It is important to recognize the difference between postpartum depression and the “baby blues.” Major differences to look out for include not being able to sleep despite exhaustion and concerning thoughts (in the worst cases, thoughts of suicide). If you or someone you know is experiencing symptoms like this, it is crucial to reach out to your pediatrician, OBGYN, or primary care physician for a mental health referral.

Being a new mom is tough. The experience of childbirth, as well as the changes that come with motherhood (lack of sleep, erratic schedules, etc.) can make many women feel drained and inadequate from time to time. However, for some women, mood changes and feelings of inadequacy can persist.

A 2008 statement by the World Health Organization recognized that 50-75% of women can experience what is known as the “baby blues.” This phenomenon usually develops around day 3-4 postpartum and is characterized by “feelings of worry, unhappiness and fatigue.” What’s important to remember about the “baby blues” is that moms still want to bond with baby and it is limited in duration (lasting on the scale of hours to days). For 10-15% of moms however, the baby blues can progress into what’s known as “postpartum depression.” Postpartum depression has some key features: feelings of sadness/hopelessness; crying often; feeling numb or disconnected from baby; lack of pleasure in activities (i.e.-lack of desire to bond with baby); inability to fall asleep. What makes this different from the “baby blues” is the time course and the severity of thoughts/emotions.

Postpartum depression can last for weeks/months if untreated and can develop at any point in the 6 months postpartum. Moreover, the sadness and inadequacy that is felt is much more severe than the fleeting “baby blues.” In the most severe cases, women can have thoughts of suicide, which is a psychiatric emergency. Risk factors for the development of postpartum depression include personal or family history of depression, being a teen mom, lack of social support, or traumatic childbirth. Treatment involves therapy and/or medication with SSRI’s, which are relatively safe for use in breastfeeding.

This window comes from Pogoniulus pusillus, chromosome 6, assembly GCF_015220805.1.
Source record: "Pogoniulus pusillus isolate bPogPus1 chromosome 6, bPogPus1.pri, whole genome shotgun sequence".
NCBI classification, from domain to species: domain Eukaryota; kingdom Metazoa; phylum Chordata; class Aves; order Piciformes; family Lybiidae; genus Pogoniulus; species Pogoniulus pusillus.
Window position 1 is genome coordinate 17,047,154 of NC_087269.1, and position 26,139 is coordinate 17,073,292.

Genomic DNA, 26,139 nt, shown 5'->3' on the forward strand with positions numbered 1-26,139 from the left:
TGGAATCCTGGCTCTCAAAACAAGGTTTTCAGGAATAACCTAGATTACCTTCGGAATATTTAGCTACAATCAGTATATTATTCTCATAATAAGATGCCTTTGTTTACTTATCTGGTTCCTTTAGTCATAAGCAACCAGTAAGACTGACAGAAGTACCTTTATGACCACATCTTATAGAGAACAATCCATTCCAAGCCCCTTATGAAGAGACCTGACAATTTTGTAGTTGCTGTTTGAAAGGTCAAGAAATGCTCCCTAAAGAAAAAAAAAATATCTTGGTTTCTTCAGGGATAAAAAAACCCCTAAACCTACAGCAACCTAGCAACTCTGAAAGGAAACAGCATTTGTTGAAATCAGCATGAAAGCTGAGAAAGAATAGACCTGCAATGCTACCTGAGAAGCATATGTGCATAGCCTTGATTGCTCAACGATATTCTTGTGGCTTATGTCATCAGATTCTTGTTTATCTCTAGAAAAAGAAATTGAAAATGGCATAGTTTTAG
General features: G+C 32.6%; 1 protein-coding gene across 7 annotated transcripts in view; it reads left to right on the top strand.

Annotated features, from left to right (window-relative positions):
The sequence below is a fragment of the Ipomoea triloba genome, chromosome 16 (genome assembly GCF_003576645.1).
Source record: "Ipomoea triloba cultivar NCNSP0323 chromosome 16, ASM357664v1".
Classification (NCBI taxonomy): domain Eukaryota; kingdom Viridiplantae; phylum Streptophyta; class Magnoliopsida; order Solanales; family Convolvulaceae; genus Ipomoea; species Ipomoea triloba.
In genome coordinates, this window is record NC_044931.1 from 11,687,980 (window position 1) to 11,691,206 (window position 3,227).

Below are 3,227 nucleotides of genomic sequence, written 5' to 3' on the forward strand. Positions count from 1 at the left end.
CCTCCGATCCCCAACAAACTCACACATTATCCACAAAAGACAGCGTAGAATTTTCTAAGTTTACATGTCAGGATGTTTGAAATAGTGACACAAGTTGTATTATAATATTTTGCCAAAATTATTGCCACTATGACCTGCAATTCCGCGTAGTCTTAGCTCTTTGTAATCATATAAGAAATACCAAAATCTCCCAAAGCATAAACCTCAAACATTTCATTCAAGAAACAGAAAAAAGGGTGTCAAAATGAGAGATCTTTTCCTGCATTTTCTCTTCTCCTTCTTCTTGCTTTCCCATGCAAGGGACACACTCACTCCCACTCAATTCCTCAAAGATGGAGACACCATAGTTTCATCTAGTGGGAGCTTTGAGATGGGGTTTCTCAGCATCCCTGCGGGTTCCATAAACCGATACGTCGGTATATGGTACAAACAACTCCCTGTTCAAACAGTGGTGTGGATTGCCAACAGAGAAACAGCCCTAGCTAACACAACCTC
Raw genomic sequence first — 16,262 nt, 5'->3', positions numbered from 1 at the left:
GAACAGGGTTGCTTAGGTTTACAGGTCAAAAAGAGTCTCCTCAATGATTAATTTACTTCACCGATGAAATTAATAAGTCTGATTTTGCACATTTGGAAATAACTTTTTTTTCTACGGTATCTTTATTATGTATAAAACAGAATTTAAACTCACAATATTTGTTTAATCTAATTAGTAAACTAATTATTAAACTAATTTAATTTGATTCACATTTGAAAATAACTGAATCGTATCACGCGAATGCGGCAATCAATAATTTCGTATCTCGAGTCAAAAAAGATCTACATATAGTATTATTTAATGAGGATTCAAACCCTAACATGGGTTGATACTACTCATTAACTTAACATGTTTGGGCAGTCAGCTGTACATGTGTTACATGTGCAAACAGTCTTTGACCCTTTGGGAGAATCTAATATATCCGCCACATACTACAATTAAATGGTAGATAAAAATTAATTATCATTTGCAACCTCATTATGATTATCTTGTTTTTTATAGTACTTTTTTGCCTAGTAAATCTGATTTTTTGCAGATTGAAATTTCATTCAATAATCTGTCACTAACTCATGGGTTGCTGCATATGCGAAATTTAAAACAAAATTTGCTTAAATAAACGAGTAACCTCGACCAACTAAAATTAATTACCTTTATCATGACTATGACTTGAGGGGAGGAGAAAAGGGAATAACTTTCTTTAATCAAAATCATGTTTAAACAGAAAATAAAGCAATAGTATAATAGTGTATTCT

It is important to monitor yourself in the postpartum period and reach out for help if you notice the “baby blues” seem to be persisting or worsening. Speaking with your pediatrician, OBGYN or primary care physician is a good first step if you need more guidance. Our physicians at Cal Psychiatry will be able to help you recognize postpartum depression symptoms and get you the proper treatment. Call one of our many locations for an initial consultation today.

Note: ** If you are experiencing thoughts of wanting to harm yourself or your child, call 911 or go to the nearest ER immediately.


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